All methods of determining fertilizer doses are based on data from long-term or episodic field and production experiments, and differ in the completeness and accuracy of reflecting the patterns of relationships of plants, soils and fertilizers.
- Methods based on generalization of data with empirical fertilizer doses
- Methods based on the generalization of data using balance sheet calculations
- Elementary balance method
- Method of calculations on the planned yield
- Calculation of optimum doses with the help of balance coefficients of fertilizer use, differentiated by soil fertility
- Calculation of optimum fertilizer doses with return rates or balance intensities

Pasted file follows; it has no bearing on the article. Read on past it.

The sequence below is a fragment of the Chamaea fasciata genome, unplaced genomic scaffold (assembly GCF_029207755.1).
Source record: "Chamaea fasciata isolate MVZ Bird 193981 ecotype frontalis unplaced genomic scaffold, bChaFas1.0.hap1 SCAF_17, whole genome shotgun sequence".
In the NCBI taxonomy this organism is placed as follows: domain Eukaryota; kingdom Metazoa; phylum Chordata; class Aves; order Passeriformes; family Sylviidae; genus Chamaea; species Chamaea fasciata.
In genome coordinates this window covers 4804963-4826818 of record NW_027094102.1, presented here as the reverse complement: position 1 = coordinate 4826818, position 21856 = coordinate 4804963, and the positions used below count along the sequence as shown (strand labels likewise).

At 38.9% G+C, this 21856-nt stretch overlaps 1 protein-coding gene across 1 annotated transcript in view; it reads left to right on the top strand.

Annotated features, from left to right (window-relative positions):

- Methods for determining doses of fertilizers, taking into account the annual increase in soil fertility and the removal of a nutrient element by the crop
- Calculation of fertilizer doses according to soil evaluation
- Method for determining the really possible yield
- Methods of calculating fertilizer doses for the planned yield (N.K. Boldyrev)
- Application of balance methods of calculations
- Determination of phosphorus fertilizer doses
- Determination of nitrogen fertilizer doses
All existing methods and their modifications for determining fertilizer doses can be divided into:
- methods of generalizing the results of experiments with empirical fertilizer doses;
- methods of generalizing the results of experiments with the help of balances of nutrients.
All of the above methods of optimizing fertilizer doses can fairly objectively predict the value of crop yields. But despite this, they require improvement in terms of a comprehensive approach, taking into account the conditions of growing crops and economic payback of fertilizers.
Methods based on generalization of data with empirical fertilizer doses